Another disturbing trend in India is tendency to defame and fracture the media as an institution by its own ilk. This is borne out from the headlines like, ‘Amit Shah’s son to file 100 crore defamation suit against website’ in a prominent newspaper. The headline is disingenuous as it imputes that the news portal’s report is ambiguous and deserves a suit. This is a case of corporate media demeaning independent media.

Reasons for optimism

Journalism will live as long as passion to bring out truth remains and journalists will create new ways to survive. This optimism stems from testimony of a soldier like passion and courage of the journalist Rohini Singh who broke Jay Shah story. She was trolled and threatened by the paid social media mob not withstanding that she had previously reported on Robert Vadra’s accumulation of wealth under the congress regime. She wrote back , “My primary job is to speak truth to power. To question the government of the day”, adding, “I don't do the sort of stories I do because I am ' brave’. I do them because that's journalism”. So long the above spirit remains news will shine in debris of propaganda.
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Boat capsize kills 60 Rohingya and other stories in JUST ASIA, Episode 191



Boat people

This week Just Asia begins with the death of 60 Rohingya in a boat capsize off Bangladesh on September 28, as they were fleeing violence in Burma. A UN spokesman said 23 people were confirmed dead and 40 more were "missing and presumed drowned". Dozens of Rohingya have already died trying to cross into Bangladesh amid a military crackdown in Burma’s Rakhine state. Violence erupted in Rakhine on August 25 when Rohingya militants attacked security posts. More than half a million Rohingya have fled to Bangladesh since then. Just Asia speaks to Adhilur Rahman Khan, Secretary of Odhikar, regarding the situation of refugees in Bangladesh.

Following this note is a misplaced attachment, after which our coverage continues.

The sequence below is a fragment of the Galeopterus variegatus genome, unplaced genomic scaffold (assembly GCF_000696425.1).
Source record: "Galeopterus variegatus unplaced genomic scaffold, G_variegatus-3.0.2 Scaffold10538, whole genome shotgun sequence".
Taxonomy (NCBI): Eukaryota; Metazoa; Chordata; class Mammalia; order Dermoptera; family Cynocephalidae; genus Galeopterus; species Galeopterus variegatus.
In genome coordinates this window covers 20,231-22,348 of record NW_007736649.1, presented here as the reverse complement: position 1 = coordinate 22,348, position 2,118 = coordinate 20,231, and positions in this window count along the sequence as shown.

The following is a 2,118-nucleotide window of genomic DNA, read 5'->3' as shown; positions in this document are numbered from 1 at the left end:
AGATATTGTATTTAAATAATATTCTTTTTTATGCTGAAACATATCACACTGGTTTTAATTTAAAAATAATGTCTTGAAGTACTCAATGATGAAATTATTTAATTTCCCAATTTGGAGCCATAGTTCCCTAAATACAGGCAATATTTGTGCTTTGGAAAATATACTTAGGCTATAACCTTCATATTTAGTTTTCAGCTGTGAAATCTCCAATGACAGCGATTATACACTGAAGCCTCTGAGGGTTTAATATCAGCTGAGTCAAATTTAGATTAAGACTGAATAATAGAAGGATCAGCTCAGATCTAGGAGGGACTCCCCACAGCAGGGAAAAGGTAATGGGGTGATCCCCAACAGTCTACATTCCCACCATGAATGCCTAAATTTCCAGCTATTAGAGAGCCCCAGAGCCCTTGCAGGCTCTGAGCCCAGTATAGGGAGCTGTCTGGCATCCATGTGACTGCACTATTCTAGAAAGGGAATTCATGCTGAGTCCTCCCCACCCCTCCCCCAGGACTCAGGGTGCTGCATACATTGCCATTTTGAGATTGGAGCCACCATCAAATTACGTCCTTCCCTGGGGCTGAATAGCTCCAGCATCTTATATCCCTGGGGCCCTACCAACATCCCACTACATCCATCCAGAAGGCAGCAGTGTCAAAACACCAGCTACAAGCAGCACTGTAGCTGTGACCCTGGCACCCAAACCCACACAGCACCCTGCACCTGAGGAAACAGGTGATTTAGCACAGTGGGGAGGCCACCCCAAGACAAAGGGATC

Next, the UN Special Rapporteur on Cambodia said the government must do more to protect democratic freedoms in the run-up to 2018 national elections. In a report submitted to the UN Human Rights Council in Geneva, Rhona Smith said, “deterioration of the democratic space and freedom of expression in Cambodia is a primary concern, with many NGOs and human rights defenders subject to threats, harassment, arrest”. Opposition leader Kem Sokha was arrested without a warrant in Phnom Penh on September 3 and accused of trying to topple the government with backing from Washington. He faces up to 30 years in prison if convicted.

In preparation for the 20th anniversary of the 1998 Asian Human Rights Charter, rights groups and activists are discussing how to move forward and ensure the genuine realization of people’s rights in Asia. The 1998 Charter was aimed at changing how human rights work was conducted in developing countries. In particular, the aim was to understand and improve the defective institutions and systems of justice required for human rights implementation. Just Asia speaks to Basil Fernando, AHRC’s Director for Policy and Programme Development for details.

Moving to Indonesia, the country is seeing a rise in anti-Communist phobia and rhetoric, with a massive protest in Jakarta on September 29. Held by anti-Communist groups and opposition supporters against the Communist ideology, the protest was termed 29-9. The protest followed the brutal attack on the offices of the Indonesian Legal Aid Foundation (YLBHI) and Jakarta Legal Aid between 16 and 17 September 2017. These circumstances are weakening the efforts of victims and families of the 1965-1966 massacre to seek justice. They now face increased difficulties and obstacles to voice their hopes and desires. Finally, the Urgent Appeals Weekly features three cases from Nepal and Sri Lanka.